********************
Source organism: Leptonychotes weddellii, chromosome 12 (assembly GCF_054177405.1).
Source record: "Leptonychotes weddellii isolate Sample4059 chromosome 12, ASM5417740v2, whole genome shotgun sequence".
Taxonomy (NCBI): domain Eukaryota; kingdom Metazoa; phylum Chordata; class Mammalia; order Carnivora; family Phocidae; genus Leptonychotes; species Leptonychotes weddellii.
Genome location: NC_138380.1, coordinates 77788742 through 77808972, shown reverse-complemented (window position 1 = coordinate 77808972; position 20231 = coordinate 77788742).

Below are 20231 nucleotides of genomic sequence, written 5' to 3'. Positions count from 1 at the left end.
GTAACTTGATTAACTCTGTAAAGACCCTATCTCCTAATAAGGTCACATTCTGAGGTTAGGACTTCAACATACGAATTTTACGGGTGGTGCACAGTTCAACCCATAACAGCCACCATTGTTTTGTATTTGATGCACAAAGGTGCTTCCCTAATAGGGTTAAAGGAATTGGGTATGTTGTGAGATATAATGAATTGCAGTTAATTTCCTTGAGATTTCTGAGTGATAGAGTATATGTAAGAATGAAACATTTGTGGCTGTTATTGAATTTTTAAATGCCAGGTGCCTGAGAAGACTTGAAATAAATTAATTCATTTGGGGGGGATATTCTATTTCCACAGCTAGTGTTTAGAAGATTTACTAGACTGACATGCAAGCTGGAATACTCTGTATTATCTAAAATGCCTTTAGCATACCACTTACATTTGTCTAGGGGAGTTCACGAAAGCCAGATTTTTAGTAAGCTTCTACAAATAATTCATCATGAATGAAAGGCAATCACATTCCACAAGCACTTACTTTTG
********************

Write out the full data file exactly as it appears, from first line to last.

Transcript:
Source organism: Leptonychotes weddellii, chromosome 12 (assembly GCF_054177405.1).
Source record: "Leptonychotes weddellii isolate Sample4059 chromosome 12, ASM5417740v2, whole genome shotgun sequence".
Taxonomy (NCBI): domain Eukaryota; kingdom Metazoa; phylum Chordata; class Mammalia; order Carnivora; family Phocidae; genus Leptonychotes; species Leptonychotes weddellii.
Genome location: NC_138380.1, coordinates 77788742 through 77808972, shown reverse-complemented (window position 1 = coordinate 77808972; position 20231 = coordinate 77788742).

Below are 20231 nucleotides of genomic sequence, written 5' to 3'. Positions count from 1 at the left end.
GTAACTTGATTAACTCTGTAAAGACCCTATCTCCTAATAAGGTCACATTCTGAGGTTAGGACTTCAACATACGAATTTTACGGGTGGTGCACAGTTCAACCCATAACAGCCACCATTGTTTTGTATTTGATGCACAAAGGTGCTTCCCTAATAGGGTTAAAGGAATTGGGTATGTTGTGAGATATAATGAATTGCAGTTAATTTCCTTGAGATTTCTGAGTGATAGAGTATATGTAAGAATGAAACATTTGTGGCTGTTATTGAATTTTTAAATGCCAGGTGCCTGAGAAGACTTGAAATAAATTAATTCATTTGGGGGGGATATTCTATTTCCACAGCTAGTGTTTAGAAGATTTACTAGACTGACATGCAAGCTGGAATACTCTGTATTATCTAAAATGCCTTTAGCATACCACTTACATTTGTCTAGGGGAGTTCACGAAAGCCAGATTTTTAGTAAGCTTCTACAAATAATTCATCATGAATGAAAGGCAATCACATTCCACAAGCACTTACTTTTG